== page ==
This seems to be a common situation for a certain class of RFID devices, of which the MF3 is one.  These devices toe a funny line between “contactless smart card” (where SCA countermeasures would be expected) and “plain-old RFID” where security isn’t thought to be as important. Unfortunately, the people who select these systems may not realize this, and that’s when bad things can happen.

I should also add that — unlike a recent side-channel attack on KeeLoq — this attack does not require the adversary to physically crack open the device. It’s implemented purely via the EM field.

So how does the attack work?

This is clearly the crux of the matter, and unfortunately this is where I’m going to have to let you off with a warning.  Side channel analysis is just not my area, and there’s little I can offer here that would improve on reading the paper itself.**, ***

But to make a very short go of it, DES works by breaking the key up into smaller pieces called “subkeys”, each of which is used in a different round of the cipher.  Portions of these subkeys are combined with bits of of an attacker-supplied input and sent to a series of small functions called S-boxes.  Since only a few bits go into each S-box, there is a relatively small set of possible input values, each of which results in a slightly different power consumption profile.

By observing the power consumed when calculating these S-boxes on different inputs — both for known and unknown keys, and over many, many experiments — the attacker can correlate these traces to figure out the bits that come from an unknown key.  The full key recovery attack takes ~250,000 traces, which require about 7 hours to collect.

The most interesting aspect of the paper is that the authors didn’t actually know how the DES implementation in the MF3 worked.  Much of the paper is devoted to reverse-engineering the necessary details of the operation by examining power traces.  What’s most interesting about this discussion is that along the way, they discovered that the MF3 actually does implement a countermeasure to CPA — specifically, it randomly adds up to eight “dummy rounds” to DES. Unfortunately for the MF3, this protection was not sufficient to prevent the attack.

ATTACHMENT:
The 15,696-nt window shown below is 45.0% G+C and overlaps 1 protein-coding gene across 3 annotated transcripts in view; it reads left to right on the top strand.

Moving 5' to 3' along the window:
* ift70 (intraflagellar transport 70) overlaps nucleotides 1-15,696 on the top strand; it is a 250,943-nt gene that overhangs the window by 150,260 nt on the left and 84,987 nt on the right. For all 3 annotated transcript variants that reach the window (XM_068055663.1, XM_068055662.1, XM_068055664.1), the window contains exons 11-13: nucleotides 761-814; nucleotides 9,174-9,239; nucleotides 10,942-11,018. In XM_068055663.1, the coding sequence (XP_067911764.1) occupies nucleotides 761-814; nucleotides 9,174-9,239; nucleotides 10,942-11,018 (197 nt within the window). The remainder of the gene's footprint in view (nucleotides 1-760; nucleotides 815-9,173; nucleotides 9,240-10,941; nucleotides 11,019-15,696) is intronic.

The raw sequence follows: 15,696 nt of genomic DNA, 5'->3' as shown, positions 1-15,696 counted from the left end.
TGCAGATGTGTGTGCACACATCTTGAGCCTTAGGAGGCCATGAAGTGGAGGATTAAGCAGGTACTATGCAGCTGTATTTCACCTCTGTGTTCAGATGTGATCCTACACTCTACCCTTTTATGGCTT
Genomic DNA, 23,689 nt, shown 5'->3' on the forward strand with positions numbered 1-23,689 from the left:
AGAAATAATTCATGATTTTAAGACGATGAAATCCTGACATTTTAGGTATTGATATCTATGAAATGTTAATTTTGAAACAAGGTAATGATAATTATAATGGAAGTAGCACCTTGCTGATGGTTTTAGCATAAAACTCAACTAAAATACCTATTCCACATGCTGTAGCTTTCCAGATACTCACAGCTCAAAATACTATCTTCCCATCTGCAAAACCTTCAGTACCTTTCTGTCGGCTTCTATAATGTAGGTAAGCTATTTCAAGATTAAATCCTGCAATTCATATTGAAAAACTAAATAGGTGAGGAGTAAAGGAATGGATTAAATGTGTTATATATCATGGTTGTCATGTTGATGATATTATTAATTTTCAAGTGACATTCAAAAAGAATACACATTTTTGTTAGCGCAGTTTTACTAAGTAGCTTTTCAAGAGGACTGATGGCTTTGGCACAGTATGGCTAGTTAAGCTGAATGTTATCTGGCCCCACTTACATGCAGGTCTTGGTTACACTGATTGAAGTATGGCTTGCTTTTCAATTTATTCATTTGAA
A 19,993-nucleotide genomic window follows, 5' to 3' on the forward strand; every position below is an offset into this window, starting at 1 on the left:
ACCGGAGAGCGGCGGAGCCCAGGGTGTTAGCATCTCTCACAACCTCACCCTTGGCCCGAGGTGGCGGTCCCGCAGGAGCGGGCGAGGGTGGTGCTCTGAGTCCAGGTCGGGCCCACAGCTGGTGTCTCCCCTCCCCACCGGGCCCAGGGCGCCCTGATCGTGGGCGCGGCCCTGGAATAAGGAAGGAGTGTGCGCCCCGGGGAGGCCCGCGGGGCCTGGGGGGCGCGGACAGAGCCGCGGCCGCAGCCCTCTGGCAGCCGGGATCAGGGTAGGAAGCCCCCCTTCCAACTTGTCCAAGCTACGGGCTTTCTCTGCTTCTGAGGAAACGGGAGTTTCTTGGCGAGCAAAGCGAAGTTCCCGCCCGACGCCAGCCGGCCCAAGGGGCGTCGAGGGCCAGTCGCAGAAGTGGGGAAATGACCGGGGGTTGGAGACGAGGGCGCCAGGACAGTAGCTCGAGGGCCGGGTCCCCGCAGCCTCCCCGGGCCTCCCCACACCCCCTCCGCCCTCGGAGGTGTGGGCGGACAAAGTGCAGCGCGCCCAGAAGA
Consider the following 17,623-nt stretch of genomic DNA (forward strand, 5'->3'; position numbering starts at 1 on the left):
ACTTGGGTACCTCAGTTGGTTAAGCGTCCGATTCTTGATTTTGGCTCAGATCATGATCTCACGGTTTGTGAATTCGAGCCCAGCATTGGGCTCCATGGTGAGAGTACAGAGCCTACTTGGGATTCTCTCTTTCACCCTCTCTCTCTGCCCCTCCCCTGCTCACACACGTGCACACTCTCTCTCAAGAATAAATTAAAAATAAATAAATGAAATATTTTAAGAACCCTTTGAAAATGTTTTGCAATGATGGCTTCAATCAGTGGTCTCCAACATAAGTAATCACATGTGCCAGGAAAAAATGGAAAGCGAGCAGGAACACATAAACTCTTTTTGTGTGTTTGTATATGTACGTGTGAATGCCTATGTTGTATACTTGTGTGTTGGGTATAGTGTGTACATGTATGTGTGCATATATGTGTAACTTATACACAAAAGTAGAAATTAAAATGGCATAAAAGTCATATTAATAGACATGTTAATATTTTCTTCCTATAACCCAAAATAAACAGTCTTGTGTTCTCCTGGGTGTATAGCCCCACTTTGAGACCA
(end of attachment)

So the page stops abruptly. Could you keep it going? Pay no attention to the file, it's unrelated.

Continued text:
Figure from the Oswald-Paar paper.  These charts show the operation of the DES cipher  on several input values.  The authors used this information to reverse-engineer the operation of the device.

So what’s next for MF3?

A quick glance at the MF3 website will tell you that the manufacturer “has begun phasing out the MF3ICD40”, but that “orders … will continue to be taken until December 31st, so start planning your new year’s party now!” (Ok, I made up the last bit.) From here on out, it looks like it’s going to be AES-based cards all the way.

The note doesn’t specifically mention this attack, but I assume that’s what’s behind it.  If so, that’s a pretty good response for a manufacturer.  To pull a profitable card off of the market probably cost them quite a bit, but it protects their reputation, not to mention their customers.  Unfortunately, there’s no indication that the newer AES-based cards actually have stronger protections against side channel analysis; they’re just using a different cipher.  But I guess that’s what next year’s CHES is for.


* This post brought to you by David Oswald and Christof Paar.  Breaking Mifare DESFire MF3ICD40: Power Analysis and Templates in the Real World.  In CHES ’11.

** This is an extended version of the conference paper that I read. Thanks to Bart Coppens for finding the link.

*** If you want to hear from people who do know their side channels, see Luke Mather’s excellent post on DPA and distinguishers from the Bristol Cryptography Blog.